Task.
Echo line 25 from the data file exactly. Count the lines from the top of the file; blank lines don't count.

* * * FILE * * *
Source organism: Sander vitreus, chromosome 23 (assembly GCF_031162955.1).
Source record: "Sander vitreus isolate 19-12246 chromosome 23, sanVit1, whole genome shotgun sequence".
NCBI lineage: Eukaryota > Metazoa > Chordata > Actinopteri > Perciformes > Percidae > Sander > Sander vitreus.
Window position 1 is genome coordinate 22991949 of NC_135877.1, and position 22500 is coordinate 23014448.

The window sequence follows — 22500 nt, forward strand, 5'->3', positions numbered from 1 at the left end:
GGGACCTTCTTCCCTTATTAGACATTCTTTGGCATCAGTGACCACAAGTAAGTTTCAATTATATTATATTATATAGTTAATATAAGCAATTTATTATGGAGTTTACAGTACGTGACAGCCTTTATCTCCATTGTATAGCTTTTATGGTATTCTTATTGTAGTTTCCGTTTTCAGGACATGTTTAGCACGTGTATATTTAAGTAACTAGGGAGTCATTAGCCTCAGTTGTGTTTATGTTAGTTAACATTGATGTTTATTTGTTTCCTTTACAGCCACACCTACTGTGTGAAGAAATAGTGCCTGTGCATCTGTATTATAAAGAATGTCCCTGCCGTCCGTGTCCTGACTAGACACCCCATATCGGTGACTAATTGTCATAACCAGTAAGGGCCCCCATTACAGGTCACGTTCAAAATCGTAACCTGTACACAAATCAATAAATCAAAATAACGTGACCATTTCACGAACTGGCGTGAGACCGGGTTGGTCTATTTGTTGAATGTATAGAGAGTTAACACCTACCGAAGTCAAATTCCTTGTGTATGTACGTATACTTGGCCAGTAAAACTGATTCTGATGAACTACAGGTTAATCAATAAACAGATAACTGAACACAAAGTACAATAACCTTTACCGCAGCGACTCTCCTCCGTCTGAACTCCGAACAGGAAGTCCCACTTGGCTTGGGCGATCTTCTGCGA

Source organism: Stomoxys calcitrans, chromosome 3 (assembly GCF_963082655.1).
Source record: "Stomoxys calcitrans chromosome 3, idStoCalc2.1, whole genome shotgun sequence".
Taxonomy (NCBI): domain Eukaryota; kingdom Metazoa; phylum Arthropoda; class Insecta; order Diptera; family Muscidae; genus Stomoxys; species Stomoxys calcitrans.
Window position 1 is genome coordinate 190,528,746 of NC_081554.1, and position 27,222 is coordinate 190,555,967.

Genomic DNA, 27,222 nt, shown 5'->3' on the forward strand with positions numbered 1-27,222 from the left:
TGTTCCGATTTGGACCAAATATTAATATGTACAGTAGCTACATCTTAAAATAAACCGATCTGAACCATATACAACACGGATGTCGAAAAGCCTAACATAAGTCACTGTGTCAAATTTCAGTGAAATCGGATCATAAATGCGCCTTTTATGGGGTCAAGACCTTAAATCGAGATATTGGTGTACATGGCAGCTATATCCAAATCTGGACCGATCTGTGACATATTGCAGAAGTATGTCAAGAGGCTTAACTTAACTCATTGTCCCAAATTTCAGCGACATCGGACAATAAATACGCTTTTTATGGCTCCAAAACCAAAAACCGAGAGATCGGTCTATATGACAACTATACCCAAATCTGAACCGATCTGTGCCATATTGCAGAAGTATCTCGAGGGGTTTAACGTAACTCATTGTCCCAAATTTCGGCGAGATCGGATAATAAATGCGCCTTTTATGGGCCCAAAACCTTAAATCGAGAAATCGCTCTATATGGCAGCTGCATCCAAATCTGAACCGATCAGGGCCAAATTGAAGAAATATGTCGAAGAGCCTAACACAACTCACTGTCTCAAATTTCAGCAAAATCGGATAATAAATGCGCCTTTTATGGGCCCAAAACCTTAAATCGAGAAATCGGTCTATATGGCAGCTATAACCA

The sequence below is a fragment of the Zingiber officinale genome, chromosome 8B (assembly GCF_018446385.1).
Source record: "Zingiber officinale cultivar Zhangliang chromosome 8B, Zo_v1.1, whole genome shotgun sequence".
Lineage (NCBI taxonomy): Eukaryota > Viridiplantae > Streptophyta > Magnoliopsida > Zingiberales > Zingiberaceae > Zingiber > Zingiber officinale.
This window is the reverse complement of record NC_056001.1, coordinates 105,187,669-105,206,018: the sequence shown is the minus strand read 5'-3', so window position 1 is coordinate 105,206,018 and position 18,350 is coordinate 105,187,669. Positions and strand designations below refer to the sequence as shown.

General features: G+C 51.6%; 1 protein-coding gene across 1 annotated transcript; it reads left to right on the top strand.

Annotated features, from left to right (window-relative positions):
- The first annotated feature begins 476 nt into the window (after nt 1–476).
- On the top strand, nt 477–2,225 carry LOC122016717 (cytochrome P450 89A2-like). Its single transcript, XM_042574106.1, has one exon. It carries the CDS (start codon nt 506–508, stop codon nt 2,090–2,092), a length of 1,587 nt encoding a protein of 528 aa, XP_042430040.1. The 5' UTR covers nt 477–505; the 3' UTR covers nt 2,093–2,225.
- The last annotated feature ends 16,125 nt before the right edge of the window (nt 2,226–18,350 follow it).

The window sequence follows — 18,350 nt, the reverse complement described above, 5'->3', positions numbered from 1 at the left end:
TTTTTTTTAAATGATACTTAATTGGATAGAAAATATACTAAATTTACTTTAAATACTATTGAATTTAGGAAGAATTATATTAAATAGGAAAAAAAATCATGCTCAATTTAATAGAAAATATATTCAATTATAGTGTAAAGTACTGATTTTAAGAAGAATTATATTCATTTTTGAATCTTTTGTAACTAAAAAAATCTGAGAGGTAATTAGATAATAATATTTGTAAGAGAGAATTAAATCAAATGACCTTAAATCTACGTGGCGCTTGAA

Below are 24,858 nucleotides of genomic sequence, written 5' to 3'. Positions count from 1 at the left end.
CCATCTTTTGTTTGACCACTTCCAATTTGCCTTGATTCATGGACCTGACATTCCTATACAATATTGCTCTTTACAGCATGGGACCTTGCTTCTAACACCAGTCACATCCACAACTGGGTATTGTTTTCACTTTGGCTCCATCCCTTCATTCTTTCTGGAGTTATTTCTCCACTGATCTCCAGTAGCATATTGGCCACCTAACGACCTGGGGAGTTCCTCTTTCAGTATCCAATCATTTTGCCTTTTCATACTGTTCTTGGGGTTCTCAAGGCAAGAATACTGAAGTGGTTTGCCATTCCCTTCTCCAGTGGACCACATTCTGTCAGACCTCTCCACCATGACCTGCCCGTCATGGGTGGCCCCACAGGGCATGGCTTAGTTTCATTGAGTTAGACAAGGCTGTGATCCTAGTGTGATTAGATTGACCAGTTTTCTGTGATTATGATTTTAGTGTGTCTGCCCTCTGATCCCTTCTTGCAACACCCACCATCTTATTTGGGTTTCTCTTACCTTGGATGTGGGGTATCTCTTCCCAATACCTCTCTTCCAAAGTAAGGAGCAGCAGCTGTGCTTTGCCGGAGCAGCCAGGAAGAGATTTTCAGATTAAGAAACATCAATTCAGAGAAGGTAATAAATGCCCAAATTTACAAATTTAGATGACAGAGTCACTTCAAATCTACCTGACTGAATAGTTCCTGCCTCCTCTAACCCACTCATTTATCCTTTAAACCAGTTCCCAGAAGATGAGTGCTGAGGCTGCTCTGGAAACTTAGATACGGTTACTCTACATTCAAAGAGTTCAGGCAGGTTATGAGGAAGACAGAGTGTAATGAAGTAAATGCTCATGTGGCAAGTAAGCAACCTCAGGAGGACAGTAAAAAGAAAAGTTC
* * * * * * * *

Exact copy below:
CCATCTTTTGTTTGACCACTTCCAATTTGCCTTGATTCATGGACCTGACATTCCTATACAATATTGCTCTTTACAGCATGGGACCTTGCTTCTAACACCAGTCACATCCACAACTGGGTATTGTTTTCACTTTGGCTCCATCCCTTCATTCTTTCTGGAGTTATTTCTCCACTGATCTCCAGTAGCATATTGGCCACCTAACGACCTGGGGAGTTCCTCTTTCAGTATCCAATCATTTTGCCTTTTCATACTGTTCTTGGGGTTCTCAAGGCAAGAATACTGAAGTGGTTTGCCATTCCCTTCTCCAGTGGACCACATTCTGTCAGACCTCTCCACCATGACCTGCCCGTCATGGGTGGCCCCACAGGGCATGGCTTAGTTTCATTGAGTTAGACAAGGCTGTGATCCTAGTGTGATTAGATTGACCAGTTTTCTGTGATTATGATTTTAGTGTGTCTGCCCTCTGATCCCTTCTTGCAACACCCACCATCTTATTTGGGTTTCTCTTACCTTGGATGTGGGGTATCTCTTCCCAATACCTCTCTTCCAAAGTAAGGAGCAGCAGCTGTGCTTTGCCGGAGCAGCCAGGAAGAGATTTTCAGATTAAGAAACATCAATTCAGAGAAGGTAATAAATGCCCAAATTTACAAATTTAGATGACAGAGTCACTTCAAATCTACCTGACTGAATAGTTCCTGCCTCCTCTAACCCACTCATTTATCCTTTAAACCAGTTCCCAGAAGATGAGTGCTGAGGCTGCTCTGGAAACTTAGATACGGTTACTCTACATTCAAAGAGTTCAGGCAGGTTATGAGGAAGACAGAGTGTAATGAAGTAAATGCTCATGTGGCAAGTAAGCAACCTCAGGAGGACAGTAAAAAGAAAAGTTC